Mark Boulton


An experiment at CERN designed to explore the secrets of the universe

ATLAS is a scientific collaboration and experiment based at CERN, Geneva. They have designed, built and run one of the largest and most complex scientific instruments ever created – the ATLAS detector – which sits on the Large Hadron Collider and was one of two instruments to observe the Higgs Boson. I was asked to lead a design project to redesign the website to more accurately reflect the breadth of ATLAS' work, to provide resources for schools and education, and be a repository for media and resources.

The project began with extensive stakeholder research, user research and subsequent prototyping. The scientific community – as with my other projects for CERN and EMBL – respond to data and observation. Once we had gathered insight and tested hypothesis, we quickly moved to revamping the rather dated graphic design of the ATLAS website.


  • Design Director


  • Design sprint
  • Web design
  • Strategy and consultation

ATLAS is...

We saw in the research insights that people were confused what ATLAS was. Some referred to it as a community or a collaboration. To some, it was an experiment. To others, a big machine buried 100 metres underground in Geneva. It is, of course, all of these things but it demonstrated ATLAS needed to be much clearer with that messaging. The simple device of the black rectangle and 'ATLAS is...' became a useful content element to carry this messaging and also provide ways in which a user could traverse the higher-level content.

A place for working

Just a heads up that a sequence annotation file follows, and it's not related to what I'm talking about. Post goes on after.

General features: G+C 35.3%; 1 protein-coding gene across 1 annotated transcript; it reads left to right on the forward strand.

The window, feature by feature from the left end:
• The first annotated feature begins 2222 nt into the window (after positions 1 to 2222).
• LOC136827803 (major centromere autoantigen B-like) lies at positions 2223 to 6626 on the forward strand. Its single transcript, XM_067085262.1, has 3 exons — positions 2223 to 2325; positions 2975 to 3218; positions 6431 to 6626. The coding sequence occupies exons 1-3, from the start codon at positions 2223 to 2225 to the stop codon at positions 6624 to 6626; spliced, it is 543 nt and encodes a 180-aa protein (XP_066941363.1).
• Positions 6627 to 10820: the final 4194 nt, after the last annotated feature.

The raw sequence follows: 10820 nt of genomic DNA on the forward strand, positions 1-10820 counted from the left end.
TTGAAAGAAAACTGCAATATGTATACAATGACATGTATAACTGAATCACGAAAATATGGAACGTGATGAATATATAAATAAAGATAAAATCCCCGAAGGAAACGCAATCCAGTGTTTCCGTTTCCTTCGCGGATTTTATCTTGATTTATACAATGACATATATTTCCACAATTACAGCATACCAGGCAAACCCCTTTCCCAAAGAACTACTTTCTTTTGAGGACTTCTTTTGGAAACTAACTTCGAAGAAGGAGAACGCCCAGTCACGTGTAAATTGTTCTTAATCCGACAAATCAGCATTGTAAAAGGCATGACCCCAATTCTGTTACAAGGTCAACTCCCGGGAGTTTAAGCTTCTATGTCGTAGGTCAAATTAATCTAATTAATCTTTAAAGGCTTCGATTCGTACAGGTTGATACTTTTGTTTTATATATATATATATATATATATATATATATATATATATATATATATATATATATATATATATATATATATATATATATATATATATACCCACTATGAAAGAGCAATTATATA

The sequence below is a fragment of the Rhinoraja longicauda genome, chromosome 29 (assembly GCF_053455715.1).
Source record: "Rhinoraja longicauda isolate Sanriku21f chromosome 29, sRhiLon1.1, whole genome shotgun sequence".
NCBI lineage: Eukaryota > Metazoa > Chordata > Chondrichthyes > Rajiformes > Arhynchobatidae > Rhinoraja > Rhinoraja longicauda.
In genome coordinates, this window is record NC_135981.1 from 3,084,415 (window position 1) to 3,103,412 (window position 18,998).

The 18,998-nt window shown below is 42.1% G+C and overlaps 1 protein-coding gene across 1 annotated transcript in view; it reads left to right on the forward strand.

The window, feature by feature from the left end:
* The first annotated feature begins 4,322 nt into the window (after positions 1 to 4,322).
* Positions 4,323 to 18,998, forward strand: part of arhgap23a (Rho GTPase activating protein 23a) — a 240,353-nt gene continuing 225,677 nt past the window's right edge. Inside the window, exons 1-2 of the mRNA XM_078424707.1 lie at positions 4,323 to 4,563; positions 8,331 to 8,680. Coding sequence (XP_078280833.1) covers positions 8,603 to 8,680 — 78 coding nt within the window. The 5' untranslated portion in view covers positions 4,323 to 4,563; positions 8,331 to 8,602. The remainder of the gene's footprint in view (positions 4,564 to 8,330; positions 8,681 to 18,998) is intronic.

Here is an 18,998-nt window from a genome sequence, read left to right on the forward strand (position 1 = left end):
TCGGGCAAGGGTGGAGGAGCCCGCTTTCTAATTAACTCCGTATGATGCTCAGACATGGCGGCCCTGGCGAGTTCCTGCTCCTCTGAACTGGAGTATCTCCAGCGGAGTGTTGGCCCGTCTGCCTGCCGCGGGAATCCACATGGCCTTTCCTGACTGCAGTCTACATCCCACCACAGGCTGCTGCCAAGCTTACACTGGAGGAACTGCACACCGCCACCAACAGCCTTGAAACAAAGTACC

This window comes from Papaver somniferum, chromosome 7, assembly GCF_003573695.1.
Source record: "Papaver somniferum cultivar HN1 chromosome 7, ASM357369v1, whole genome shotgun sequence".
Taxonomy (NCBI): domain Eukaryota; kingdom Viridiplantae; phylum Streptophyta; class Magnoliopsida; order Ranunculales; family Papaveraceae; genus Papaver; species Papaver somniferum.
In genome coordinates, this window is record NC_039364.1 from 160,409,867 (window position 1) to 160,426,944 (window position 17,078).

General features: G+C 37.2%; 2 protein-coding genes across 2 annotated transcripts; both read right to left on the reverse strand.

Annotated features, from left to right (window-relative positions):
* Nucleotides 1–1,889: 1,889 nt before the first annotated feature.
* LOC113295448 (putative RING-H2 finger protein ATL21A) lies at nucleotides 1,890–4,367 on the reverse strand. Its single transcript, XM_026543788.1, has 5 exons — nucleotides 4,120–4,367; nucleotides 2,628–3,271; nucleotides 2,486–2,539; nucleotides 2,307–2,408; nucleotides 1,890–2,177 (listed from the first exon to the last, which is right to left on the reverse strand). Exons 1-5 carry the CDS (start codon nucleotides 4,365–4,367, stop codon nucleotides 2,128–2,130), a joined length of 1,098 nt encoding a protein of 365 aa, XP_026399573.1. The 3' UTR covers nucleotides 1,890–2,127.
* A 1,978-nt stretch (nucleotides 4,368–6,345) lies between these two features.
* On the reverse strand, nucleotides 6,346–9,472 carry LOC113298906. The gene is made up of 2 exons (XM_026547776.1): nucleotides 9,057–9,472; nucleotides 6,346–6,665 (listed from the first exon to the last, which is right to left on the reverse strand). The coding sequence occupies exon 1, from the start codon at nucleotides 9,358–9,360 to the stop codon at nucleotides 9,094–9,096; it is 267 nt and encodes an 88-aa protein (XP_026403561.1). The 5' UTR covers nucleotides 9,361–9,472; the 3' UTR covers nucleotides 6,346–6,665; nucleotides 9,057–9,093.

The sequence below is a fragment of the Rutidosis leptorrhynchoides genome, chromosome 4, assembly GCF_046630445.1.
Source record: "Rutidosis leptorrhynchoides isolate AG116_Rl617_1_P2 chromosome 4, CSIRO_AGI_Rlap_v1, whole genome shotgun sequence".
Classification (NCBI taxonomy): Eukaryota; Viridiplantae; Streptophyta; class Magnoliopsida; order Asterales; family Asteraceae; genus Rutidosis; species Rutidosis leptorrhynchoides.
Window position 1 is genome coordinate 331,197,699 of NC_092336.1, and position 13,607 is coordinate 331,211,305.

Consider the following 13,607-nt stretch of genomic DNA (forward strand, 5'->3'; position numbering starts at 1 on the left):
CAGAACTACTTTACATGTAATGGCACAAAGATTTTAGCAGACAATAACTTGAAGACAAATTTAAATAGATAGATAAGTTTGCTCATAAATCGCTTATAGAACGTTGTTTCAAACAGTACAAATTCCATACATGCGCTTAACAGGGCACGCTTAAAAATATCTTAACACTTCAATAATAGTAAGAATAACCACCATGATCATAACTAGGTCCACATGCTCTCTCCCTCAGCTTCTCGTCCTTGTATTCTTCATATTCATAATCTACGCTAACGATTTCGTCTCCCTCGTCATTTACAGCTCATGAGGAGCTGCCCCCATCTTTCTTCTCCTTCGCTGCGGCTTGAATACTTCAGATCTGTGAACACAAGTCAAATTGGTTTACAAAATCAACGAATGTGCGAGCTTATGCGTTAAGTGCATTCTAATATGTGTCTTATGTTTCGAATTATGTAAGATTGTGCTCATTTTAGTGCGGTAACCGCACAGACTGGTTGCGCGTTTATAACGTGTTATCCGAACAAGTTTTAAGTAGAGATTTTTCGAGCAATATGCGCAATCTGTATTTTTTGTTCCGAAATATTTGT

The ATLAS site is not just one for marketing and communications, it is also a place where scientists across the collaboration do work. They get access to the scientific data and analysis, in addition to collaborate with collegues. The website had to support these user journeys as a priority. We couldn't simply replace existing technology for the sake of taking a complex, overgrown, outdated solution and making it 'neater'. We had to find ways to make the user experience better with existing software.

The new resources section had to provide a useful and elegant way of exposing, and providing a route to, the huge amount of resources – such as teaching material, images, video and animations – in an accessible way.

Design language

ATLAS didn't really have a design language to support the brand. There was an old logo, and a some colours that people had agreed on, but that was about it. Due to ATLAS' broad outreach activities to various audiences, we needed to create a graphic language that could support the many touchpoints. I redrew the logo, defined colours, and created illustrations to create a simple visual grammar. The typeface Open Sans was chosen due to its legibility, ubiquity. The typography had to gently support the content, but above all, we focussed on readability and accessibility.